The Department of the Treasury has released the Treasury Green Book for Fiscal Year 2017, which provides explanations of the President’s budget proposals. One such proposal (remember…these are just proposals, not actual changes in the law) that may affect your estate planning, if passed, is found on page 252 of the Green Book and is re-printed here for your convenience:
CONSOLIDATE CONTRIBUTION LIMITATIONS FOR CHARITABLE DEDUCTIONS AND EXTEND THE CARRYFORWARD PERIOD FOR EXCESS CHARITABLE CONTRIBUTION DEDUCTION AMOUNTS
Current law limits the amount of charitable contribution deductions a donor may claim to a share of the donor’s contribution base (the taxpayer’s AGI computed without regard to any net operating loss carryback for the taxable year). An individual taxpayer may generally deduct up to 50 percent of his or her contribution base for contributions of cash to public charities, and up to 30 percent for cash contributions to most private foundations. An individual taxpayer may generally deduct up to 30 percent of his or her contribution base for contributions of appreciated capital gain property to public charities, and up to 20 percent to most private foundations. Finally, an individual taxpayer may deduct up to 20 percent of his or her contribution base for contributions of capital gain property for the use of a charitable organization. Charitable contributions to an organization exceeding these limits may be carried forward to be deducted in the subsequent five years. Contributions for the use of an organization exceeding these limits may not be carried forward. These limitations are applied prior to the overall limitation on itemized deductions (the so-called Pease limitation). Special rules regarding percentage limitations and carry-forward periods apply for qualified conservation contributions.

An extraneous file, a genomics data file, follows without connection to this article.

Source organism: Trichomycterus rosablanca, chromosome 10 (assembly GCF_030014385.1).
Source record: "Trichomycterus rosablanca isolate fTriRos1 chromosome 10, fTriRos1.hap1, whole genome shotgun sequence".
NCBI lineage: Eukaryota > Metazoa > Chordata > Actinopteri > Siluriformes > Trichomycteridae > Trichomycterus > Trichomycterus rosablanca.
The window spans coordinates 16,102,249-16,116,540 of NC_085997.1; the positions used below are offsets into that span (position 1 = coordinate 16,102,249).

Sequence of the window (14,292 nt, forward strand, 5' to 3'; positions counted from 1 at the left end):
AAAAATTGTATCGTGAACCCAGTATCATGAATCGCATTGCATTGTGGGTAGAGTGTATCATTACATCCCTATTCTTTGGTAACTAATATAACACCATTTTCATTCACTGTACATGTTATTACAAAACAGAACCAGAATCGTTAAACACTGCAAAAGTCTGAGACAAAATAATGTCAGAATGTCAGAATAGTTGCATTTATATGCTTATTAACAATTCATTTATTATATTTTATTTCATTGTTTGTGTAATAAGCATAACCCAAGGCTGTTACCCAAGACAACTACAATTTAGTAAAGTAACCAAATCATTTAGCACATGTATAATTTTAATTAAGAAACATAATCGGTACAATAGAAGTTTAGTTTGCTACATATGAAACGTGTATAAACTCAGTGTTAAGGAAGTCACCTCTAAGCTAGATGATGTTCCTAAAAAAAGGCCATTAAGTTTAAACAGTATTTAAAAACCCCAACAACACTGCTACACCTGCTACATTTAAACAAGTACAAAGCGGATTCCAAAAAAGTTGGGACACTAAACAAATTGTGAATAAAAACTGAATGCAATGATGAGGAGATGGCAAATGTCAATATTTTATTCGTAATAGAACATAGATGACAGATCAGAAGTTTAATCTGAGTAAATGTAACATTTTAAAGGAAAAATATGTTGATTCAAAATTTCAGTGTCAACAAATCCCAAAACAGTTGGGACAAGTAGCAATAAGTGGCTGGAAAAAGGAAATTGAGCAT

Reasons for Change
The contribution base limitations generate significant complexity in the tax system. Consolidation of these limitations would ease the burden on both taxpayers and tax administrators and has the potential to improve compliance.
The proposal would simplify this complicated set of rules limiting deductions for charitable contributions by individual taxpayers. Under the proposal, the general contribution base limit would remain at 50 percent for contributions of cash to public charities. For all other contributions (except for qualified conservation contributions), a single deduction limit of 30 percent of the taxpayer’s contribution base would apply, irrespective of the type of property donated, the type of organization receiving the donation, and whether the contribution is to or for the use of the organization. In addition, the proposal would extend the carry-forward period for contributions in excess of these limitations from five to 15 years.
The proposal would be effective for contributions made in taxable years beginning after December 31, 2016.